He then proceeds to list and explain the architectural elements and solutions that, according to him, should be incorporated to the modern Cuban house: he mentions climatic adjustments as the crucial component – mainly the protection against the heat and glare produced by the powerful tropical sun – that should be realized with large eaves for roofs and wide porticos leaning against exterior facades; an appropriate orientation to capture the main breezes; and cross ventilation – that is, with a separate admission and outlet of air – in all of the main rooms, enabled by the interior patio and louvers of mobile laths controlling the outside view and the amount of light entering the dwelling’s depths. On that subject, he notices that: “we have utterly lost sight of what the appropriate atmosphere for the ideal house of the tropics should be…Our problem is to modulate light, lessen its glare, soften its brightness. Hence the old louvers (persianas), the awnings, the porticos….The portico and patio are the two pillars on which all our architecture was built for centuries.”9
 Emilio del Junco, architect's house, 1956-1957. Credit: Erick and Paul del Junco
Ricardo Porro, Abad House, 1954. Credit: Eduardo Luis Rodriguez archives
A few years prior, between 1927 and 1929, Morales had designed and built the Pollack house, an extraordinary dwelling that combined the formal classicist repertoire with elements of the local architectural tradition. These were not merely decorative – as was usually the case with neo-colonial historicism – but were also functional solutions: thus, the large central patio was crucial to all the rooms’ ventilation. However, the weight of a classic academic training and of an already long professional career during which he had used the beaux-arts language prevented Morales from giving shape to his new thoughts in modern works of the same value as his eclectic buildings, which was a limit to the potential impact of his theoretical discourse. However, a few years later, one of his disciples, Eugenio Batista, succeeded in realizing projects that elegantly combined a regionalist conceptualization and a thoroughly modern understanding of architecture.
Two trends existed – one, radical and exclusive, that required emptying modern architecture’s body of any reference to local tradition or national identity: the other, open and inclusive, that advocated adjusting the modern postulations to specific conditions – which divided Cuban architects in a theoretical debate that gradually increased while concurrently becoming clearer. On this subject, the famous writer Alejo Carpentier observed: “Thus, one had to be nationalist, but also strive to belong to the avant-garde…[It was] a difficult target, given that nationalism always rests on the cult of tradition and that the avant-garde, de facto, meant to break with tradition.”10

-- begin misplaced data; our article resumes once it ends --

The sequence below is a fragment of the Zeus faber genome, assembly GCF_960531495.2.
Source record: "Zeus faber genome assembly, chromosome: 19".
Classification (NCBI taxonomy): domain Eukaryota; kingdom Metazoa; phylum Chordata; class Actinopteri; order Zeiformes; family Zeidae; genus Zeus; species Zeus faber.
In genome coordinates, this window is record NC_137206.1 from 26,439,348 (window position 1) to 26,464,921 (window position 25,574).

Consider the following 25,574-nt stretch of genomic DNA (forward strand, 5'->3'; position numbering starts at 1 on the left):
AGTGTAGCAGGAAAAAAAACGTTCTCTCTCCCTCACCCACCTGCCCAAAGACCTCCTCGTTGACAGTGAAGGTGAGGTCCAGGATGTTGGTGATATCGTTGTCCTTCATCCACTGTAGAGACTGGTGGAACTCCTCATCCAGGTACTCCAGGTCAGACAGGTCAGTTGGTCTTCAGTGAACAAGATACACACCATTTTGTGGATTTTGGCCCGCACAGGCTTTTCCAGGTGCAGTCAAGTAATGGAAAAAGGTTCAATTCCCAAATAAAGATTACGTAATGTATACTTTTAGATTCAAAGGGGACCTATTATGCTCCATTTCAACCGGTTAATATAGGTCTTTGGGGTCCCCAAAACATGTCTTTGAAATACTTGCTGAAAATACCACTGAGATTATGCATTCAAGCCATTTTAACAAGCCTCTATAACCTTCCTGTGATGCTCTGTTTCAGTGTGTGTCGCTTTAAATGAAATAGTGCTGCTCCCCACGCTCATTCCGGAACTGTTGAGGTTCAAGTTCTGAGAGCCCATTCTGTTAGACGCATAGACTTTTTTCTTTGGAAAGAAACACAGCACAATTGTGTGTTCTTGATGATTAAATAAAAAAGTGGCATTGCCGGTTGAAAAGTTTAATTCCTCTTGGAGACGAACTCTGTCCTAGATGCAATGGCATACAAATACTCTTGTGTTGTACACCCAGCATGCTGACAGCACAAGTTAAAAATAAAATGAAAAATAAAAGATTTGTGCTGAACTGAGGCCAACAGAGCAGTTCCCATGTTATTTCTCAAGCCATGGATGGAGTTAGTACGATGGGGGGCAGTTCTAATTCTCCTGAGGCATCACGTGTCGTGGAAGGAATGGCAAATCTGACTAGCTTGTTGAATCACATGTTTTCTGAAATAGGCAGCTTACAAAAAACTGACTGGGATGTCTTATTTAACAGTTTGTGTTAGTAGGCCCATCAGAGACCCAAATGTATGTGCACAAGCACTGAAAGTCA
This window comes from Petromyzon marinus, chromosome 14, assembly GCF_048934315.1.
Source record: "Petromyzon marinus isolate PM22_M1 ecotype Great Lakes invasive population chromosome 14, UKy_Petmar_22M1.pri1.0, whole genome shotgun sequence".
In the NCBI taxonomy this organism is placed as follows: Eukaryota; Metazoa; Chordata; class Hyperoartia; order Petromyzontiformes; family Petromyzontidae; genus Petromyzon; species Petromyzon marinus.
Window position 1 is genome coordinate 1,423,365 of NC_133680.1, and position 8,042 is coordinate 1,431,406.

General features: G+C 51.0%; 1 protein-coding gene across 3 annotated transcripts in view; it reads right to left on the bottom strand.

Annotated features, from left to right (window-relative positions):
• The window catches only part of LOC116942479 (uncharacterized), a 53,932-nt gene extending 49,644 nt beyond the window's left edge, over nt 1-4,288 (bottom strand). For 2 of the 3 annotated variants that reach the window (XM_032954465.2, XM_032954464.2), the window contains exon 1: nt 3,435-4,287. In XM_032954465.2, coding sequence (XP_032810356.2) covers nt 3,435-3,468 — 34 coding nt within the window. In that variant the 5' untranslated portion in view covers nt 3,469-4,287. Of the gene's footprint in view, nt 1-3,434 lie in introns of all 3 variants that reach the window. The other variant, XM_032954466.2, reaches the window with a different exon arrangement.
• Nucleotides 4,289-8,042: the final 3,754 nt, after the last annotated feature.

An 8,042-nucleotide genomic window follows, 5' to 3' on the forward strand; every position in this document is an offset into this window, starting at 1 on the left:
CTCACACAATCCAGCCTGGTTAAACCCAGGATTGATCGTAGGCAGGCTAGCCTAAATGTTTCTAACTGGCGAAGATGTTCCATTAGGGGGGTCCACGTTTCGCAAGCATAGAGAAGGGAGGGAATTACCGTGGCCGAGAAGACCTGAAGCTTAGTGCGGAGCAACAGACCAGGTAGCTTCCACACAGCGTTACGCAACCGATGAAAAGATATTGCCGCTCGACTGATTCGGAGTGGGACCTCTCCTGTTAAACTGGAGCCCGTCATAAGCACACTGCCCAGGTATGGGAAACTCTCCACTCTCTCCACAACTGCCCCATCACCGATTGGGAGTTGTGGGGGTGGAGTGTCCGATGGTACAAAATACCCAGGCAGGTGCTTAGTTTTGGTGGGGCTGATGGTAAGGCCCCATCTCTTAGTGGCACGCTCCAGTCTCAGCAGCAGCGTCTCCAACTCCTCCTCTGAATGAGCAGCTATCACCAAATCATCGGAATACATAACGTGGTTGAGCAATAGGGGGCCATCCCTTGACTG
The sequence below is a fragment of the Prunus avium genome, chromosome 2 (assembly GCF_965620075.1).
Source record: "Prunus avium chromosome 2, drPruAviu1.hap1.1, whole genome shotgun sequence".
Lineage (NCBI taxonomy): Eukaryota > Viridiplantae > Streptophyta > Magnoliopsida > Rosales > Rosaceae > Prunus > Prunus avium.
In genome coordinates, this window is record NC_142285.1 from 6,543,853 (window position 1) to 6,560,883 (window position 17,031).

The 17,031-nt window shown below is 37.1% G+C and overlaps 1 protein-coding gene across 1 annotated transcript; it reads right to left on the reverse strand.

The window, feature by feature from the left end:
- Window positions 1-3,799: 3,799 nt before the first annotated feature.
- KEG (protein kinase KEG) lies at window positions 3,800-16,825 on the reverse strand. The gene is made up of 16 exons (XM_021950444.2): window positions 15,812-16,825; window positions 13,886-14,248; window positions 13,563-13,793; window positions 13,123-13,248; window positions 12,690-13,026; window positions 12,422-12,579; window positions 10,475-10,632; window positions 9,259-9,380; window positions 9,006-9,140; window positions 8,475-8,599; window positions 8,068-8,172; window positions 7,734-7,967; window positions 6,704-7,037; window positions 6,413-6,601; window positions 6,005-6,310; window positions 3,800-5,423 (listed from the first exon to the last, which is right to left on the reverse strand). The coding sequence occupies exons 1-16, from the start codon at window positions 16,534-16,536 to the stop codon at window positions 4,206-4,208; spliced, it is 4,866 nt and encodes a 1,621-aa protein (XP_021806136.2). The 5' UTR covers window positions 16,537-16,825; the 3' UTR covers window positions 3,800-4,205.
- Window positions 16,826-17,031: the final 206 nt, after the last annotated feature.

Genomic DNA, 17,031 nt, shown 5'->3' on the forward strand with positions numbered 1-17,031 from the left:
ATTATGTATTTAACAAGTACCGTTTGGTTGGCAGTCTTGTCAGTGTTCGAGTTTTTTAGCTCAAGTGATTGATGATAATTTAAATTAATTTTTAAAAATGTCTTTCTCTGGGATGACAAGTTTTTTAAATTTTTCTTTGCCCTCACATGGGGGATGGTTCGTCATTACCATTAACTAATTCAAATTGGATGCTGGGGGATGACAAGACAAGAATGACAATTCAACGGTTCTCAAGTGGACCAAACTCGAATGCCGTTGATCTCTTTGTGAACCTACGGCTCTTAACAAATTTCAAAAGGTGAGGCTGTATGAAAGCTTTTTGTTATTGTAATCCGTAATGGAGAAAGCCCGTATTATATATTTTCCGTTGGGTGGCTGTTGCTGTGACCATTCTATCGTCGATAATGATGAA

This theme was so important that the controversy reached beyond the professional circles, and spread to the general public in 1936, through the publication of an issue of the influential journal Social, entirely devoted to the Cuban house, where one could read: “When a society undergoes a period of transition, it must make a survey of all its values…[to] establish the basis for a new ideology allowing the preservation or rebirth of what is genuinely Cuban.”11
A survey, carried out by Social, the aforementioned journal, on a group of eminent architects, concerned the colonial Cuban house’s values and those of its counterpart of the future: ultimately, the major part of the professionals consulted was in favor of incorporating some traditions to the new constructions. A majority also agreed on the factor crucial in promoting ‘Cubanness:’ the adjustment to climate. Although some opinions differed, a common objective was clearly emerging: searching for modernity through identity.
The following year, in an article published by the journal Arquitectura and called “How to orient a house for coolness,”12 Morales emphasized the need to adjust architecture to local climatic conditions. In 1939, a contextualized and regionalist approach was widely accepted during the First National Congress of Art when it was asserted that: “We need to establish a definition of a typical Cuban architecture born of the specific conditions prevailing in our country, always subjected to the new means of architectonic expression…As much in shape as in spirit, it will need to preserve the environmental character of the building’s place and region, if the surrounding buildings are permanent constructions and of some traditional value.”13
Nearly a decade later, Manuel de Tapia Ruano ended his report for the First National Congress of Architecture by a call for the development of “a specific architecture, characteristic of our country.”14 Shortly after, two prestigious foreign architects visiting Cuba underlined this requirement in separate interviews with the journal Espacio. In 1953, Catalan Josep Lluis Sert asserted:
“Architecture in Cuba is the architecture of the Caribbean, of the tropics; it answers a climate and is adjusted to specific materials. Architecture cannot be defined as being international or national, but as being regional, and within its region, I find most remarkable examples in Cuba.”15